He has all the time in the World to eclipse quite a few records – national and International – and all signs point toward a new-generation Makhaya Ntini, complete with an undying passion, relentless attacking mindset and bone-chilling pace. To put in short, if you would pay without thinking to watch one fast bowler in the World today, it has to be Kagiso Rabada.
Poor, young Josh Hazlewood living in the shadows of the gigantic, more celebrated Mitchell Starc, has churned out magnificent numbers for the country in Test cricket. In another age and time, Hazlewood would have been hailed as the best. Today’s world is all about pace and pace alone. Hazlewood has it but he isn’t wayward. He is the uncompromising, McGrath-like, intransigent hero that Australian cricket deserves.
At 26, he is a youngster expected to become the lynchpin of the Aussie pace attack. In every single known way, he epitomises what a fast bowler really should be. Hazlewood rarely errs in line, possesses swing, seam, bounce and has no fancy haircut or tattoo that projects out and makes him a superhero. Yet, he is one.
Why wouldn’t he be? With 73 wickets in the last 20 Tests of his career, Hazlewood has been a nightmare for quite a few batsmen. He is happy to remain off the limelight and this has made him an all the more difficult proposition to deal with for teams expecting the pace barrage from Mitchell Starc and Pat Cummins.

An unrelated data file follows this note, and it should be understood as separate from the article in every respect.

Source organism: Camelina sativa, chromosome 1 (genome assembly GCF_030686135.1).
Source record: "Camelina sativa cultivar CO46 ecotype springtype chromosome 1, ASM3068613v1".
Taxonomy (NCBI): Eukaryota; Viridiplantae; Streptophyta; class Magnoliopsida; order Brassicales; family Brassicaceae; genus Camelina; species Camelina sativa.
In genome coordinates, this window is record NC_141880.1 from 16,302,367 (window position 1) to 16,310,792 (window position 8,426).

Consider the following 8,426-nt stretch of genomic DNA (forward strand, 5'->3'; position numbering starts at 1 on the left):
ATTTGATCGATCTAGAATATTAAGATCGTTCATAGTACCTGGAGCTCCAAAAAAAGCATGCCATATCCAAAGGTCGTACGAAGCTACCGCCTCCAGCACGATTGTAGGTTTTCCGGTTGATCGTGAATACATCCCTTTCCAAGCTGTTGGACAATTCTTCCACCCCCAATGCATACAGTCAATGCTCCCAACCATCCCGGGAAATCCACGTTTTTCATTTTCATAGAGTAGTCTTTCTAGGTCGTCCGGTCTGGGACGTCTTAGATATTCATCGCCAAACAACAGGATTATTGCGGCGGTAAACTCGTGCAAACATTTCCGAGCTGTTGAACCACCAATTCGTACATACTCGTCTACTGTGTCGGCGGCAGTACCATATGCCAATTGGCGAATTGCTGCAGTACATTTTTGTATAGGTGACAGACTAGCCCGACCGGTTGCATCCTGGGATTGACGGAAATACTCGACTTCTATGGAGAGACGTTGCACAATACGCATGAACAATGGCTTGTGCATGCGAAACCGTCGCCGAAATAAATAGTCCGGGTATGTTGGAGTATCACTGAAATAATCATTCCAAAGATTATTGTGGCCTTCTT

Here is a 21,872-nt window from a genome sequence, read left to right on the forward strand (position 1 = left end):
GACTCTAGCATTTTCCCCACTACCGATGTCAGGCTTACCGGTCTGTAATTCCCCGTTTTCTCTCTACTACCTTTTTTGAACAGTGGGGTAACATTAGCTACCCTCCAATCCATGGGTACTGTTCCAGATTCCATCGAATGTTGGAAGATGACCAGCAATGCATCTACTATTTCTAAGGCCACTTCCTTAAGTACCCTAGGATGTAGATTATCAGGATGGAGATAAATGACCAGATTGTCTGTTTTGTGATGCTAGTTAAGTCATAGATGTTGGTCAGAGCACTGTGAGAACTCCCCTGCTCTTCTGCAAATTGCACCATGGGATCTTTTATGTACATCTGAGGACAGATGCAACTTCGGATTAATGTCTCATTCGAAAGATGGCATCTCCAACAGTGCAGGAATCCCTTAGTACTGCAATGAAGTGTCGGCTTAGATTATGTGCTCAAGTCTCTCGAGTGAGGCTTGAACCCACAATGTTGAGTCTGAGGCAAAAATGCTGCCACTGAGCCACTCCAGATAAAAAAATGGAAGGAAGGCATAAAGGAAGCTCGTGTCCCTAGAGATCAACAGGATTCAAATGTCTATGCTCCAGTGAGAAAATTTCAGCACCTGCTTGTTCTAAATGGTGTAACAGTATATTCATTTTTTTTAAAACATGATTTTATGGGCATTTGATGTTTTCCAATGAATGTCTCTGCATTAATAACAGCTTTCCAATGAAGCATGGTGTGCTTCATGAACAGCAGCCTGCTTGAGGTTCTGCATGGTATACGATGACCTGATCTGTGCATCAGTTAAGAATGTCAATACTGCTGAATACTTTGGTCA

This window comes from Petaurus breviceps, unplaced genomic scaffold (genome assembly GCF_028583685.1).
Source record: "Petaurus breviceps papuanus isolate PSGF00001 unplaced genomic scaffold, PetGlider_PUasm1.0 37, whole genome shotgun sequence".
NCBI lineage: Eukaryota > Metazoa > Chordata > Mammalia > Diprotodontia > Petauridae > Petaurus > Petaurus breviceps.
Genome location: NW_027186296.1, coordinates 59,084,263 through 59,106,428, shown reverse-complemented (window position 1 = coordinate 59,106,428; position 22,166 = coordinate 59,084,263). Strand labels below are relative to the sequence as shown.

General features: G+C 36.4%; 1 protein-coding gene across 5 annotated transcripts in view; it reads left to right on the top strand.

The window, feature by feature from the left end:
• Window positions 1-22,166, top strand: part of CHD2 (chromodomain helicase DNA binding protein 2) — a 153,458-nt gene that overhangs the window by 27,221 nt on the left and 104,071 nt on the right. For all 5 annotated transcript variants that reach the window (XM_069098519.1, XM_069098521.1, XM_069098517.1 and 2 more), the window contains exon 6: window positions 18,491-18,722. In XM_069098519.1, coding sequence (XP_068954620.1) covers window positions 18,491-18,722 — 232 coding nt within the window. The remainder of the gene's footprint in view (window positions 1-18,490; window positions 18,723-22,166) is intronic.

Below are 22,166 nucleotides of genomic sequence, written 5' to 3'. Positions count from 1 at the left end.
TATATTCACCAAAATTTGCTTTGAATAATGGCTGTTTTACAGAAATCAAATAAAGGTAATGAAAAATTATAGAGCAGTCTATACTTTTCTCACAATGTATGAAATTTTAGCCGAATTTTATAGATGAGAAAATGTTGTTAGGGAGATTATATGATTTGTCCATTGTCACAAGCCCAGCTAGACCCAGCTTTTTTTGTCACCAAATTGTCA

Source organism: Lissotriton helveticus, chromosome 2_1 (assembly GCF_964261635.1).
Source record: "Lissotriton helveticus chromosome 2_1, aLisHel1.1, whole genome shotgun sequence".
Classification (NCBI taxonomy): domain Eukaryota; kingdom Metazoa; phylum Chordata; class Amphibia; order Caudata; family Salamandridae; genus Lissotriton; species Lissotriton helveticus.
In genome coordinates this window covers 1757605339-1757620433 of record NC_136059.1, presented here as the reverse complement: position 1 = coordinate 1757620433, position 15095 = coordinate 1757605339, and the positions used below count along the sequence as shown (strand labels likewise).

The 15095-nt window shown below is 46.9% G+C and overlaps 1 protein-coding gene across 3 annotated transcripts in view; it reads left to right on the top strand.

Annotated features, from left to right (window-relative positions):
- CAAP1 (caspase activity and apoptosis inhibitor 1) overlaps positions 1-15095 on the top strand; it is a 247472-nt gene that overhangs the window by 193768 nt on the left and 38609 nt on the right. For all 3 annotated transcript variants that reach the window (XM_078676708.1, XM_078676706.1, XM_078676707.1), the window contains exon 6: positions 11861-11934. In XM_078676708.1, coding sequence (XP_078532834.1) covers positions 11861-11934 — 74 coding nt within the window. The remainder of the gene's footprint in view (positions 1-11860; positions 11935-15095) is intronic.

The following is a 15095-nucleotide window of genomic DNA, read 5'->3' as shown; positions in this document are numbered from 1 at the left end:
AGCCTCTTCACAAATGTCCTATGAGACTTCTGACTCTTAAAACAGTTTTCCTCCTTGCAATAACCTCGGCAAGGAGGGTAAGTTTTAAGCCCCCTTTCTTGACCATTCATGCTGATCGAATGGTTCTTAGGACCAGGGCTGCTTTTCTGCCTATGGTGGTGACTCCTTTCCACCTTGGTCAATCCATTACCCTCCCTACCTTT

At 28, Boult is probably a tad too old to be a part of this young quarter, but boy isn’t he good! With a quickish inswinger, impeccable lines and a Test match temperament that bests the best in the business, Trent Boult is New Zealand’s very own golden boy.
Nurtured under the watchful eyes of Brendon McCullum and Mike Hesson, Boult grew and how! That Wasim Akram is his childhood hero is almost a given considering the manner in which he runs into the wicket and angles the ball into the right-hander. In an era where swing bowlers were losing their sheen, Boult barged in as a breath of fresh air.
He owned the 2015 World Cup, pushed Tim Southee to the background and more often than not found himself amongst the wickets. While his ODI feats have gained more popularity, Boult the Test bowler is no lesser. New Zealand owe a large chunk of its recent success to this swashbuckling, nonchalant left-arm seamer.
When Mitchell Starc gets it right, he is a wild tiger violently chasing its prey through the forests but isn’t he a sight to watch and admire? The expression on James Vince’s face after Starc delivered a rip-roaring delivery from around the wicket pretty much summarises everything that needs to be said of this 27-year old.
In the post-Johnson era, Starc is an unforgiving beast. A creation so wonderful that people watching Australia play these days just cannot wait to see the Mitch steaming in from around the wicket and test the boot-strength of batsmen.
With 76 wickets in 14 Tests in the last two years, Starc has a strike-rate bettered only by Kagiso Rabada amongst fast bowlers. A natural ability to shape the ball back into the right-handers so late that the batsman has already committed to his stroke makes him a deadly, lethal fast bowler. When you pay to watch Rabada, hope to hell that South Africa are playing Australia with Starc in the side. Don’t miss this man bowling!